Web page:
Formulators need to be mindful of interactions that may occur when lubricants are taken to the field (storage conditions, aging, application variation, contamination from previously used lubricants, etc.). Bergeron explains: “Some fundamental challenges arise during unexpected field test or post launch. Color change due to AO activity may occur when the sample is exposed to higher temperature conditions, oxidizing environments or light if stored in a transparent container or used in an open system. Additives may crystallize when exposed to low temperature and require thermal equilibrium and remixing by the end-user. Paneling or bloating of plastic containers (e.g., high density polyethylene [HDPE], polyethylene terephthalate [PET]) is possible and should be evaluated with the oil (e.g., ester, mineral oil, naphthenic) or solvent in advance. Finally, compatibility of the lubricant with specific process fluids and metallurgy should be handled by inquiries to application engineering prior to use.”

When formulating with esters to improve thermal-oxidative performance, STLE member Tyler Housel, sales director, Zschimmer & Schwarz, recommends starting with AOs: “Even with the most stable synthetic esters, AOs are needed to formulate long-life lubricants that resist thermal and oxidative degradation. Aromatic amines and phenolic AOs are readily soluble in esters and are highly effective in extending the lifetime of the lubricant. There has been debate about whether combinations of amine and phenol AOs give a synergistic boost. I have seen surprising results in both directions, so I recommend testing under conditions that closely mimic the final application.” 

Dr. Jun Dong, global technical manager, Business Unit Fuel and Lubricant Additives, Songwon, suggests that when adding AOs in more refined Group II and Group III base fluids, some considerations should be made: “Group II and Group III base oils are usually selected for higher temperature, more service demanding applications. From a performance standpoint, amine type AOs such as alkylated diphenylamines would usually perform better than the phenolic types in these base oils, thus usually selected as the primary choice. Further consideration would be given to the solubility. Highly refined base oils tend to provide less solubility to the additives. Some solid AOs may have solubility or long-term stability issue in these types of base oils if the formulation is not properly crafted.”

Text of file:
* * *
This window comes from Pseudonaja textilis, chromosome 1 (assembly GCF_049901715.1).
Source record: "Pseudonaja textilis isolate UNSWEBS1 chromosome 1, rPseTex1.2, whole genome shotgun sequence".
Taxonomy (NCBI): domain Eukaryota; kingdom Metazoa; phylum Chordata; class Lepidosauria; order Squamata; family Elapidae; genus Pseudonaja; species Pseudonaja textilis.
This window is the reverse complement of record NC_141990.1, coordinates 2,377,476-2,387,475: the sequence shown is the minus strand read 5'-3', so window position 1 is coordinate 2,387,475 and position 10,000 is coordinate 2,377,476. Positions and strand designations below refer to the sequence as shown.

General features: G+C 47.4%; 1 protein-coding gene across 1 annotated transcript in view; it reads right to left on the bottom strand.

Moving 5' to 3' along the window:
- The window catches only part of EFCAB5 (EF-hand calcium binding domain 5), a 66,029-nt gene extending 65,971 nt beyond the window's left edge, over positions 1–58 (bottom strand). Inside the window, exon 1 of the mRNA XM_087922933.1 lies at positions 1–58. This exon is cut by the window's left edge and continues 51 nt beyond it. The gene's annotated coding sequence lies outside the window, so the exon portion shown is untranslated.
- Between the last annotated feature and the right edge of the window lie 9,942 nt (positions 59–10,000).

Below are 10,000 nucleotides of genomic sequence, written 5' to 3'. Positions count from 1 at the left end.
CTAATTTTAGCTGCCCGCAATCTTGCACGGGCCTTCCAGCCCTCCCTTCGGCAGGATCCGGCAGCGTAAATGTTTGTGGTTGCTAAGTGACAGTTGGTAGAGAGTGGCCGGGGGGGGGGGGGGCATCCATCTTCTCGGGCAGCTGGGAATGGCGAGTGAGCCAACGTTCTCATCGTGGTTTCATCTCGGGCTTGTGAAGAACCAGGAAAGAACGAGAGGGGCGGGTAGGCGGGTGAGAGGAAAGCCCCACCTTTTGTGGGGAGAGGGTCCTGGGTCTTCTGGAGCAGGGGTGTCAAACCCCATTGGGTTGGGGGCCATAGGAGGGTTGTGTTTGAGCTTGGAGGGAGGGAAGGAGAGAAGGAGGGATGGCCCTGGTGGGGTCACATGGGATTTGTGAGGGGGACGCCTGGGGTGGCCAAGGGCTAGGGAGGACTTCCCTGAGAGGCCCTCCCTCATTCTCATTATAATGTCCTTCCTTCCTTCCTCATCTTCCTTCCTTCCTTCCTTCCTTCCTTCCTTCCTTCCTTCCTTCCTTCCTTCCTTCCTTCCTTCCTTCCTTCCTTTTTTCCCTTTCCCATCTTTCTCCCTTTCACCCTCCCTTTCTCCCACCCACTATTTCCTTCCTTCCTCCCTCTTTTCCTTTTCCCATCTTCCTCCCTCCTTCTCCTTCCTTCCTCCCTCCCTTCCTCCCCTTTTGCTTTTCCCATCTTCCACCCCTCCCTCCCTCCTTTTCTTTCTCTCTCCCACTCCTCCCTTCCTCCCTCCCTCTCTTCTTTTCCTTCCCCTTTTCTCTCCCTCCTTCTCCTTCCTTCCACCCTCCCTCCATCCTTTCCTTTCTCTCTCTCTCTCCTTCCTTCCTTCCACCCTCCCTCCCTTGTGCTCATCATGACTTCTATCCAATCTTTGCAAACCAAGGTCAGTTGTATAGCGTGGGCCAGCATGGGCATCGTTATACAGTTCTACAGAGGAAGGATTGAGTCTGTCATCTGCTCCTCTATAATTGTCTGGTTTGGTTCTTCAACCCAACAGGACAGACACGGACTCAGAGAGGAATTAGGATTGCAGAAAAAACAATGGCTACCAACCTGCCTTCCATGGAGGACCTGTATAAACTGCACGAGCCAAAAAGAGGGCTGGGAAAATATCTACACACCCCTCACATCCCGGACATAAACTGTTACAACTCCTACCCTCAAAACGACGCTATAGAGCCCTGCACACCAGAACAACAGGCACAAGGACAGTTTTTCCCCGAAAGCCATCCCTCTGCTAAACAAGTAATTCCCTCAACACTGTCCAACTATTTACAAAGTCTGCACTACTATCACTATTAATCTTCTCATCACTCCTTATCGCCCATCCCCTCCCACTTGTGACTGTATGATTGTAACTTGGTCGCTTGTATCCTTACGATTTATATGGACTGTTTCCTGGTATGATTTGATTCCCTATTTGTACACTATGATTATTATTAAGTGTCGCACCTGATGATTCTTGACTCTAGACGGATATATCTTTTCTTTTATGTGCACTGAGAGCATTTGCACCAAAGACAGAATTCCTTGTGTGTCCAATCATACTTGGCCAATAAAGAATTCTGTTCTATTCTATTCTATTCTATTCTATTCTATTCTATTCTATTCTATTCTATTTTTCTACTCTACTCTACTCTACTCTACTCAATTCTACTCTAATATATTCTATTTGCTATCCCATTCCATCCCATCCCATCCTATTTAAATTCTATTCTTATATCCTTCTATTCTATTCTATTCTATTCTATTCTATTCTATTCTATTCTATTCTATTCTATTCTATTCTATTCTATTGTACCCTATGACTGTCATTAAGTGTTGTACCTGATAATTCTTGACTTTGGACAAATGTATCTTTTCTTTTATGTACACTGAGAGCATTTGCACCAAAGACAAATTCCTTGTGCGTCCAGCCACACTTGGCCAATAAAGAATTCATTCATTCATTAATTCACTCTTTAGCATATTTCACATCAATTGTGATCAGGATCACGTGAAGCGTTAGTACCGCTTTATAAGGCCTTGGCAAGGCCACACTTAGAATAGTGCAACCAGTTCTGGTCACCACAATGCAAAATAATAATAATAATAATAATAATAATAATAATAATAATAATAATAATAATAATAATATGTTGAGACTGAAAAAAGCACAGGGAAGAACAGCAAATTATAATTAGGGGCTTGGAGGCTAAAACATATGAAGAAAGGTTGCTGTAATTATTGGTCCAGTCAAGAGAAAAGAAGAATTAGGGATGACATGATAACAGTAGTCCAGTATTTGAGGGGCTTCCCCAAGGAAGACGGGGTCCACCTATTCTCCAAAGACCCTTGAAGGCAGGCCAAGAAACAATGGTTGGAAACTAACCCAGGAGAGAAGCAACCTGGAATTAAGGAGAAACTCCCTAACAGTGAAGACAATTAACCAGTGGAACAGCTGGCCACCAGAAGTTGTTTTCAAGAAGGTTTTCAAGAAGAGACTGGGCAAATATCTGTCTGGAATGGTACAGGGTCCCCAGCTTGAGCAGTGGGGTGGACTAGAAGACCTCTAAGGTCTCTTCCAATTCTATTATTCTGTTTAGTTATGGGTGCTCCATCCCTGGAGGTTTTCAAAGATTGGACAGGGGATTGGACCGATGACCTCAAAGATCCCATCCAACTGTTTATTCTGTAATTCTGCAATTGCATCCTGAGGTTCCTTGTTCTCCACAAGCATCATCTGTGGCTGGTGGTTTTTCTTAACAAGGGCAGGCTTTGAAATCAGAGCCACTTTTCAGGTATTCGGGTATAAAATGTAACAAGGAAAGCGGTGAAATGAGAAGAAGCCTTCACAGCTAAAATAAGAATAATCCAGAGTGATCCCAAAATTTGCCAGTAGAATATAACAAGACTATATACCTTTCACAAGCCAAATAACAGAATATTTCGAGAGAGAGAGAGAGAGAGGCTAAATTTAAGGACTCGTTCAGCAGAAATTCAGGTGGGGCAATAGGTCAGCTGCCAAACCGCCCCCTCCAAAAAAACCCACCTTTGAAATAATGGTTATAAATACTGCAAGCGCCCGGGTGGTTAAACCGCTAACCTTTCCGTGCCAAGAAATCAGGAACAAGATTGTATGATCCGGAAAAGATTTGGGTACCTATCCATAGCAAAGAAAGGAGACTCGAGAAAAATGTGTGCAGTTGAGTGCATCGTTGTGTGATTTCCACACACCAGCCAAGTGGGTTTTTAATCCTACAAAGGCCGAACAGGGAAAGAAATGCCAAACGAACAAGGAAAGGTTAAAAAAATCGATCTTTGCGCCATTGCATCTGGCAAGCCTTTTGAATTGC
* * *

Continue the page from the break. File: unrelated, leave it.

There are some basic screening tests that Dong recommends for optimizing AOs with other additives for oxidative performance: “Performance optimization should be conducted in the formulation that the AO is intended for. To begin with, pressurized differential scanning calorimetry (Pressure Differential Scanning Calorimetry [PDSC], ASTM D6186) would be a useful tool for general purpose screening. For crankcase oils, Thermo-Oxidation Engine Oil Simulation Test (TEOST 33C, ASTM D6335), Moderately High Temperature, MHT-4 (ASTM D7097) and Thin-Film Oxygen Update (TFOUT, ASTM D4742) are important tools. Rotating Pressure Vessel Oxidation Test (RPVOT, ASTM D2272) and Turbine Oil Oxidation Stability Test, TOST (ASTM D4310, ASTM D7873) are commonly used for industrial lubricants. For transmission fluids including those for the electrified vehicles, DKA friction bench test (CEC-L-48) is usually used. The ASTM D942 and PDSC-based ASTM D5483 are employed for greases.”